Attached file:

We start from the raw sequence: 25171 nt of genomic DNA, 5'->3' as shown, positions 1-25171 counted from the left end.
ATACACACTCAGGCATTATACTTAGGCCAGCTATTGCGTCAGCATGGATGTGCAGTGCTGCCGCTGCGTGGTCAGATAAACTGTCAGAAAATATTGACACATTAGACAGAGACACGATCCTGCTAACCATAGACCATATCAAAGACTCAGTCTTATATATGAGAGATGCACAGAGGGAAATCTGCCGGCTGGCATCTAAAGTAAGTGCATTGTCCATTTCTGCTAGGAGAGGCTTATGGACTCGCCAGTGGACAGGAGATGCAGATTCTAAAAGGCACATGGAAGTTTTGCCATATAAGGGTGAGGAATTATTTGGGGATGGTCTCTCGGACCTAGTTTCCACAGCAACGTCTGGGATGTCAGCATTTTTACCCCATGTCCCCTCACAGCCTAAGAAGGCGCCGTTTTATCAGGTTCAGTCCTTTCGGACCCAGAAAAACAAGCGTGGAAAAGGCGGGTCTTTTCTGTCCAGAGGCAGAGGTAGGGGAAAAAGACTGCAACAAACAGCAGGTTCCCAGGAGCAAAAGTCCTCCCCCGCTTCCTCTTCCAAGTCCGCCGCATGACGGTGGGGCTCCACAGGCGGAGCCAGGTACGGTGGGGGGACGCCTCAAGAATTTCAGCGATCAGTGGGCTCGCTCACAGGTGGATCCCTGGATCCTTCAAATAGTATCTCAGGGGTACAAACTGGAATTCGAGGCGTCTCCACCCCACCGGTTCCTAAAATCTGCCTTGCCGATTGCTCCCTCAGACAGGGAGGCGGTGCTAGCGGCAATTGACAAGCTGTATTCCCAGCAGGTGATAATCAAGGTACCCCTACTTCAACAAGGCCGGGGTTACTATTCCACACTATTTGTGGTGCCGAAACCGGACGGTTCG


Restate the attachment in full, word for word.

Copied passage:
We start from the raw sequence: 25171 nt of genomic DNA, 5'->3' as shown, positions 1-25171 counted from the left end.
ATACACACTCAGGCATTATACTTAGGCCAGCTATTGCGTCAGCATGGATGTGCAGTGCTGCCGCTGCGTGGTCAGATAAACTGTCAGAAAATATTGACACATTAGACAGAGACACGATCCTGCTAACCATAGACCATATCAAAGACTCAGTCTTATATATGAGAGATGCACAGAGGGAAATCTGCCGGCTGGCATCTAAAGTAAGTGCATTGTCCATTTCTGCTAGGAGAGGCTTATGGACTCGCCAGTGGACAGGAGATGCAGATTCTAAAAGGCACATGGAAGTTTTGCCATATAAGGGTGAGGAATTATTTGGGGATGGTCTCTCGGACCTAGTTTCCACAGCAACGTCTGGGATGTCAGCATTTTTACCCCATGTCCCCTCACAGCCTAAGAAGGCGCCGTTTTATCAGGTTCAGTCCTTTCGGACCCAGAAAAACAAGCGTGGAAAAGGCGGGTCTTTTCTGTCCAGAGGCAGAGGTAGGGGAAAAAGACTGCAACAAACAGCAGGTTCCCAGGAGCAAAAGTCCTCCCCCGCTTCCTCTTCCAAGTCCGCCGCATGACGGTGGGGCTCCACAGGCGGAGCCAGGTACGGTGGGGGGACGCCTCAAGAATTTCAGCGATCAGTGGGCTCGCTCACAGGTGGATCCCTGGATCCTTCAAATAGTATCTCAGGGGTACAAACTGGAATTCGAGGCGTCTCCACCCCACCGGTTCCTAAAATCTGCCTTGCCGATTGCTCCCTCAGACAGGGAGGCGGTGCTAGCGGCAATTGACAAGCTGTATTCCCAGCAGGTGATAATCAAGGTACCCCTACTTCAACAAGGCCGGGGTTACTATTCCACACTATTTGTGGTGCCGAAACCGGACGGTTCG